Sidi Ifni

Steep steps rose from the beach up to the town of Sidi Ifni

We planned to spend Christmas in Sidi Ifni, a Spanish town on the Atlantic coast that had been handed back to Morocco in 1969 but still retained its Spanish colonial atmosphere. During COVID the town had suffered from lack of visitors; Moroccans traditionally spent just the two summer months at the coast but for the remainder of the year the people of Sidi Ifni relied on foreign visitors. When we arrived there were a few wet-suited surfers enjoying the waves and some European youngsters milling around one or two of the hotels in town. One of the three camp sites was open and there were just five other vehicles staying on the site.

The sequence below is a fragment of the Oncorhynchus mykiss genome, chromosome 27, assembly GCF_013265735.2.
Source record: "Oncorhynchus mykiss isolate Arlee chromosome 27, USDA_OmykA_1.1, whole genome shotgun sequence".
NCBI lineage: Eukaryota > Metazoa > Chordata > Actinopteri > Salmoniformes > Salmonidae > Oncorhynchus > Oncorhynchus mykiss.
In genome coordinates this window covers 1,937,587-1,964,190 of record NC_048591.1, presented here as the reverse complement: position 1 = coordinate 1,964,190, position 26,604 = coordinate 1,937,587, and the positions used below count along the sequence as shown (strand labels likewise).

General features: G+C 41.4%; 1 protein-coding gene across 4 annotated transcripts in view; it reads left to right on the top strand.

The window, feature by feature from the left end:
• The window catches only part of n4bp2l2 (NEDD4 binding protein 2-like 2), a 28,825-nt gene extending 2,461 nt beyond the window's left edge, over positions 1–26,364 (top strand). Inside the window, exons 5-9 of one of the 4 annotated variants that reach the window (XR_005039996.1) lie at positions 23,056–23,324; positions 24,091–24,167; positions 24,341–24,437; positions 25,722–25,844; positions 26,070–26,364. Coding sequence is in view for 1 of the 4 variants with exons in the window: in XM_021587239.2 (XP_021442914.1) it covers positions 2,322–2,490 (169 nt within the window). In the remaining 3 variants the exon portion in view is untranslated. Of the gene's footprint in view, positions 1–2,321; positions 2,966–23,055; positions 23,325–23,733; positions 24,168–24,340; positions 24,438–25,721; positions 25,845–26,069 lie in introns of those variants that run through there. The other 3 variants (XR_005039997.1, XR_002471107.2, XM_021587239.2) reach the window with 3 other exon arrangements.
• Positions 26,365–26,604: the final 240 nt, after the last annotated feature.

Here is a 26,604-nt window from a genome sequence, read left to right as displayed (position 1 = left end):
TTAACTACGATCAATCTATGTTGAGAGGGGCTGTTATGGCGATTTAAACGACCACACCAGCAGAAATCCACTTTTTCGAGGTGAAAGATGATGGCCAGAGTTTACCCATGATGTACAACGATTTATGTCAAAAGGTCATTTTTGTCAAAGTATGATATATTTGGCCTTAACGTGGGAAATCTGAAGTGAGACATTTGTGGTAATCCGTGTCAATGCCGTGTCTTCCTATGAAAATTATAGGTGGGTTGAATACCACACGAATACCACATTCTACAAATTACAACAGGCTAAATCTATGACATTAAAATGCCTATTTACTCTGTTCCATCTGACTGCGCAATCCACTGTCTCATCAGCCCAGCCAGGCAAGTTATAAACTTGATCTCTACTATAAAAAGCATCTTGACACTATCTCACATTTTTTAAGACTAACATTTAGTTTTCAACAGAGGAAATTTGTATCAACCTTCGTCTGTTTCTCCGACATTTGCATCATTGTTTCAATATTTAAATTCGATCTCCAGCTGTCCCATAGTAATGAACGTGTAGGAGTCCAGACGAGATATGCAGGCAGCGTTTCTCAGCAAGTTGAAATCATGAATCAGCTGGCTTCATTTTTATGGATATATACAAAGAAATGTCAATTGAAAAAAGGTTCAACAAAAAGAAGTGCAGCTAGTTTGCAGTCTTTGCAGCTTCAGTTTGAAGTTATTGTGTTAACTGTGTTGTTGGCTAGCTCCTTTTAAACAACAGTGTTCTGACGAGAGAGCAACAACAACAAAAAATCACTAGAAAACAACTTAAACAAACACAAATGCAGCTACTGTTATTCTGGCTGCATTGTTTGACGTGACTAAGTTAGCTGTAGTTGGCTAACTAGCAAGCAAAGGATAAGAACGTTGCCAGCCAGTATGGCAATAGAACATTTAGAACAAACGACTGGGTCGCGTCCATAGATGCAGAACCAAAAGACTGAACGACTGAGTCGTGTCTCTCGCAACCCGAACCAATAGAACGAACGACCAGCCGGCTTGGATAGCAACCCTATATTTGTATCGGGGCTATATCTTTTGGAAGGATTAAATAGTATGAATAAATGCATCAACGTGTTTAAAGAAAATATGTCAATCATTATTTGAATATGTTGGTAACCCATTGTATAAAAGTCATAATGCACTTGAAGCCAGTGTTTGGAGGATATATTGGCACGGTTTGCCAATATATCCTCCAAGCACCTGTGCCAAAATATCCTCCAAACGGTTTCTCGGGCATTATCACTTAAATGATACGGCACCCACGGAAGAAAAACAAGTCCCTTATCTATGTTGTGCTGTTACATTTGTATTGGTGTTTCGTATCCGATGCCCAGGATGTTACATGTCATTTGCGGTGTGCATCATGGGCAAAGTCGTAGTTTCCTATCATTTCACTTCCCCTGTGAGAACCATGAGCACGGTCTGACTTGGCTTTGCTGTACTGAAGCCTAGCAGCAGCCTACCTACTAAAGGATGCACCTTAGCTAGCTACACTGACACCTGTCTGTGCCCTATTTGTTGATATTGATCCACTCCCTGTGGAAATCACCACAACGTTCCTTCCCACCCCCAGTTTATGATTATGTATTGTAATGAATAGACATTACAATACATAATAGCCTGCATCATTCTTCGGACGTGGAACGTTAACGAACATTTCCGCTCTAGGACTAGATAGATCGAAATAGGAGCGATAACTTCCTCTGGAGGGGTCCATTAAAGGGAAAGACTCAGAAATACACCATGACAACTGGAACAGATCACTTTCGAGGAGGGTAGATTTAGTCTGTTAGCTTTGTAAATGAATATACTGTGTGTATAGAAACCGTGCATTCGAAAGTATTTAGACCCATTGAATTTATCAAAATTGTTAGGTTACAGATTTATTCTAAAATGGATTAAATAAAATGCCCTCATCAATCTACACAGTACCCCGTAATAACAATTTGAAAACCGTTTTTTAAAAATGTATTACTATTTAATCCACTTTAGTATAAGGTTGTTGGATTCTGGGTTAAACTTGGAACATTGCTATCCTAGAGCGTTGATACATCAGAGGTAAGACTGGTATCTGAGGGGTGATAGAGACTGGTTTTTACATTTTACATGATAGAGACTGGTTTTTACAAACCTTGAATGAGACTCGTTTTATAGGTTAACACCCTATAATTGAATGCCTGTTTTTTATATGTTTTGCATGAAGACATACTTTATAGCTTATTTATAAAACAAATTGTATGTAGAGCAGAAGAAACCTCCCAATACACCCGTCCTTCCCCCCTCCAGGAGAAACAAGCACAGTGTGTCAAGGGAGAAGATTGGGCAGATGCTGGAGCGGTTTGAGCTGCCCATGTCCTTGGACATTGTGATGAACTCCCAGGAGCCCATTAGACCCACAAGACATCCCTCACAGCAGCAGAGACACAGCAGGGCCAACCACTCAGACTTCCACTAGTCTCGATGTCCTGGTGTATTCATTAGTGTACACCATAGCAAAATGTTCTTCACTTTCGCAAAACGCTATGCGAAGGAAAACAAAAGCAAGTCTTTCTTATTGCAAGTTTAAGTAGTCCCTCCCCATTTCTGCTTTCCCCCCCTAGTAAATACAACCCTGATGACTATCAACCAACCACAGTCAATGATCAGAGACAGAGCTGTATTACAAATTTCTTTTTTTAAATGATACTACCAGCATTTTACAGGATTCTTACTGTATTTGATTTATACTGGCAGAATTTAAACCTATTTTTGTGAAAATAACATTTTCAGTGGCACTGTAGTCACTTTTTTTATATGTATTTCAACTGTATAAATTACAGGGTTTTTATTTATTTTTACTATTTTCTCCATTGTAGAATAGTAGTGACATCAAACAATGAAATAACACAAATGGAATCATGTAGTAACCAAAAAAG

The temperature at Sidi Ifni was 22° during the day and it stayed warm overnight so the evenings were balmy. The sea temperature was a magnificent 18°.

We settled into a pleasant sunny corner of the camp site, only to have to turn the truck around as it became too hot facing the afternoon sunshine. Most afternoons a mist blew in from the sea and then it became too cold!

Coffee machine being dismantled by Tony

Staying in one place for a few days meant we could explore the area and complete a few household chores. Our coffee machine was leaking and, according to Mr Google, the fault could be corrected by dismantling and cleaning the machine – the instructions were simple enough and it took Tony a mere fifteen minutes to take the machine apart. More than two hours later all the components were cleaned and put back together and, with a sigh of relief, we were assured of our morning coffee.

A sea mist rolls in